The Hammer Museum presents Eva Hesse Spectres 1960, an exhibition of seminal and rarely seen paintings by legendary artist Eva Hesse (1936-1970). Created when Hesse was just 24, this group of nineteen semi-representational oil paintings stands in contrast to her later minimalist structures and sculptural assemblages, yet constitutes a vital link in the progression of her work. While several recent museum exhibitions on Hesse’s work have featured a few of these paintings from 1960 however none have considered these works as a group all together. This timely reassessment of Hesse’s career furthers an understanding of her artistic contributions.
Organized by E. Luanne McKinnon, director of the University of New Mexico Art Museum, Albuquerque, the exhibition focuses on what McKinnon terms Hesse's "spectre" paintings. The term spectre refers to an "image or apparition" which describes both the temperament of these works as well as Hesse's own examination of herself at this critical point in her maturation as an artist. There are two distinct groups within this spectre painting series. In the first, the figures in these intimately scaled (approx. 9 x 12 in.) paintings are gaunt, loosely rendered, standing or dancing in groups of two or three yet disconnected from one another. The second group of works presents both odd, alien-like creatures and depictions that resemble the artist herself, in traditional easel-size scale (approximately 32 x 42 inches).
The exhibition, situated in Gallery II, will consider these semi-representational and evocative spectre paintings not merely as self-portraits per se, but as states of consciousness, and thereby open a dialogue about Hesse and her aspirations against a diaristic account of nightmares/visions that remained constant throughout her life. As McKinnon notes, “Looking inwardly and outwardly and with paint as her guide, she began to paint herself out and away and ahead…The procession of paintings under examination here represents a rupture that, once completed (not as a formal solution but rather as a psychological denouement), settled back into solving the problems presented in abstraction, eventually evolving into the constructions that Hesse is lauded for.” Against a corpus of commentary which has suggested that these particular works are abject exercises of self-deprecation, Eva Hesse Spectres 1960 will examine them as testimonies to a private anxiety. This exhibition aims to further an understanding of the development of Hesse’s artistic voice and contribution, as the spectre paintings demand an historical reconsideration of when Hesse became "Hesse."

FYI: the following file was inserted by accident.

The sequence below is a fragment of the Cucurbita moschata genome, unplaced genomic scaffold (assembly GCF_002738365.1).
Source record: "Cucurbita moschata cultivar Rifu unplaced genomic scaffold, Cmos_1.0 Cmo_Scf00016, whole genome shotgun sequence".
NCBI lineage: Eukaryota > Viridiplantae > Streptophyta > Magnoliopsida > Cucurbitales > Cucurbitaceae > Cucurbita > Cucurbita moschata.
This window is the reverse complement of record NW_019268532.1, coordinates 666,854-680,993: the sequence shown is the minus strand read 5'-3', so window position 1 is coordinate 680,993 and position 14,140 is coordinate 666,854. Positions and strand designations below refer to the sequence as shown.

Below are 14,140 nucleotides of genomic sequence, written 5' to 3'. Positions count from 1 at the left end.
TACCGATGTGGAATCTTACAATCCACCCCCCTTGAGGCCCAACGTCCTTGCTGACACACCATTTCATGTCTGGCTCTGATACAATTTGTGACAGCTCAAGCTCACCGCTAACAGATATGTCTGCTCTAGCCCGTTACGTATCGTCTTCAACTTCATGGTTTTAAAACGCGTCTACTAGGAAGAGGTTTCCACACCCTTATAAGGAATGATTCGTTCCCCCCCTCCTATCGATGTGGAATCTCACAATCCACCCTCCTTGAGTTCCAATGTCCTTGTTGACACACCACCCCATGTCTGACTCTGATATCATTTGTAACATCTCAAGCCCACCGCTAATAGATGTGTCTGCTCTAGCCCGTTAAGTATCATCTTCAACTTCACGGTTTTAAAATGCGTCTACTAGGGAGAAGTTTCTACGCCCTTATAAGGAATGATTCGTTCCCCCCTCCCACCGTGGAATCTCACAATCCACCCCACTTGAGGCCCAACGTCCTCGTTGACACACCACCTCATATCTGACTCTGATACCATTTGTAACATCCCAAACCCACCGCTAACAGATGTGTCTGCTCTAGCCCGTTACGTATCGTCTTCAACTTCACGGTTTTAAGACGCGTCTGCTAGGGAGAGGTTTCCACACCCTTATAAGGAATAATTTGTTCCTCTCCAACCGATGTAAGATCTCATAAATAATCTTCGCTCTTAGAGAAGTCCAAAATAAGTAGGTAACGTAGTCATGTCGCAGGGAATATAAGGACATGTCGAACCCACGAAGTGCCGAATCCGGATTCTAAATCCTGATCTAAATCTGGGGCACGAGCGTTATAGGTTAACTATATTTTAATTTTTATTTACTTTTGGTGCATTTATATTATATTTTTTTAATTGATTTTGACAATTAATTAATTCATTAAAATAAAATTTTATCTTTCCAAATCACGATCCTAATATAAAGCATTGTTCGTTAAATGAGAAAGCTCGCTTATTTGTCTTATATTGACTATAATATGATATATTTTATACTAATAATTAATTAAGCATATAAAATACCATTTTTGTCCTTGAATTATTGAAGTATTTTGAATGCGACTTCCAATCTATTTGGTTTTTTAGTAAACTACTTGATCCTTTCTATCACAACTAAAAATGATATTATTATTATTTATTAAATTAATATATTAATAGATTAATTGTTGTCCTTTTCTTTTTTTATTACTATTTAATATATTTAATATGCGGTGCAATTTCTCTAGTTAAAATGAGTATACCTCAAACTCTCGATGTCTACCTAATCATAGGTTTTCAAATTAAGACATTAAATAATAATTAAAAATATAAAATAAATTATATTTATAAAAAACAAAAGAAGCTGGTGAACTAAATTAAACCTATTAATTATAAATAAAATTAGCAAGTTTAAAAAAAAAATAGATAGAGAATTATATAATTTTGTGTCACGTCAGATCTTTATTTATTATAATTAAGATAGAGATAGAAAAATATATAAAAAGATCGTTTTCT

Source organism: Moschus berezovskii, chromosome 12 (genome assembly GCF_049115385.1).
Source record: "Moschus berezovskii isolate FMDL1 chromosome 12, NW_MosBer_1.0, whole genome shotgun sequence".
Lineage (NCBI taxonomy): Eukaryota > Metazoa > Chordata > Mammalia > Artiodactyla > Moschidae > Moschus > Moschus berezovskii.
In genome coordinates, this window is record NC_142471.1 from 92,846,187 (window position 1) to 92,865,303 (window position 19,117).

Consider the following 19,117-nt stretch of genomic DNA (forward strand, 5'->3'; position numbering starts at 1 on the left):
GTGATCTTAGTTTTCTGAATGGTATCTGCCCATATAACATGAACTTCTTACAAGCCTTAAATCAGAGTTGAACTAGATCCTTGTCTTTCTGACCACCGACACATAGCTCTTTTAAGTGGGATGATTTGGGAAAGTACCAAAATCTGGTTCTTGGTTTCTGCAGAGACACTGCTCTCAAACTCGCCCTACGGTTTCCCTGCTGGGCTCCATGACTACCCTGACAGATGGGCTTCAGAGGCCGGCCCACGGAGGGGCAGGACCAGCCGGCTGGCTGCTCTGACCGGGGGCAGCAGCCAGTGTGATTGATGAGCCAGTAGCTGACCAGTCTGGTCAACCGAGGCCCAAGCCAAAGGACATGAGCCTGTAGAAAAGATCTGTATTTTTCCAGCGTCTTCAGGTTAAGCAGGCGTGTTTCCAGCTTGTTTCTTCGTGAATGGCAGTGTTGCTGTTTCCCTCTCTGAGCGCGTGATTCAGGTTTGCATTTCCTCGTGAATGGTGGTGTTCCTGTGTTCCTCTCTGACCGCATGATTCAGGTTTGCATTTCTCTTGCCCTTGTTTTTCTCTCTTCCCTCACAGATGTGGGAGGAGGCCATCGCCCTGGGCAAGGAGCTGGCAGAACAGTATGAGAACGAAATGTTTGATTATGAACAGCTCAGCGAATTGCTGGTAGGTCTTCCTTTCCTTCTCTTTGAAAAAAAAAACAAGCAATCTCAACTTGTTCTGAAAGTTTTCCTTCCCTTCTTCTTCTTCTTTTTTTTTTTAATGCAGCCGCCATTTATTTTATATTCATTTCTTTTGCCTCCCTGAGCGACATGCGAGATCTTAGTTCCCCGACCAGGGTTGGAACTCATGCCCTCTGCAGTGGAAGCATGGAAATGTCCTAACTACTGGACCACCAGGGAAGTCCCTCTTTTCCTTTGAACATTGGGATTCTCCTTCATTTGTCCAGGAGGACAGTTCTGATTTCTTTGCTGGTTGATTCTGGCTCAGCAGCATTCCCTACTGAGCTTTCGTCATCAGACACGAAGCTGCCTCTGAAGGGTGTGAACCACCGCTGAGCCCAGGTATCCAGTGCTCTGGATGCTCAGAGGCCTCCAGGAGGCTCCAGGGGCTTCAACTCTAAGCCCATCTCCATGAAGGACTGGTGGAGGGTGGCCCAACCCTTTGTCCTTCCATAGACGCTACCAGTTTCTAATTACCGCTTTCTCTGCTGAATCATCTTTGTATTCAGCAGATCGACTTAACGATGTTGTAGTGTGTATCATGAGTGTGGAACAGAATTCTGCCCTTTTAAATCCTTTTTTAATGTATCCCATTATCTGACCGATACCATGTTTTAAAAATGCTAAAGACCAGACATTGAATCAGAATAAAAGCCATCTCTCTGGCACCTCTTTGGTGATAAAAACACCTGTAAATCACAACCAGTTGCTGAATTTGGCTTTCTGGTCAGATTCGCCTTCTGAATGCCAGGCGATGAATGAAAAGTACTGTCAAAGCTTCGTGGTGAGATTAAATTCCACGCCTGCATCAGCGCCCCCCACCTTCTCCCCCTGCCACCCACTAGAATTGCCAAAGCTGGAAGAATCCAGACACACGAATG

Born in Hamburg in 1936, Eva Hesse and her family fled in 1938 to escape the fate of Germany’s Jews and settled in New York City. She was determined to be an artist from an early age, striving at first to be a painter. She began to create startlingly original configurations that exploited the properties of cheesecloth, rubber, plastic, tubing, cloth, and other materials. Hesse achieved a level of success attained by few women of the time. By 1963 she had had her first one-woman show; by 1968 she had gallery representation. She died in 1970 of a brain tumor. Two years after her untimely death, the Guggenheim Museum held a retrospective of her work—the first such exhibition organized around a woman.
Eva Hesse Spectres 1960 was organized by the University of New Mexico Art Museum and made possible by the FUNd Endowment, the Julius Rolshoven Memorial Fund, and the Robert Lehman Foundation.
Major support for the Hammer Museum’s presentation is provided by Alice and Nahum Lainer. Generous support is also provided by Agnes Gund, The Audrey & Sydney Irmas Charitable Foundation, the Fran and Ray Stark Foundation, the Dedalus Foundation, the Southern California Committee of the National Museum of Women in the Arts, and the Robert Lehman Foundation.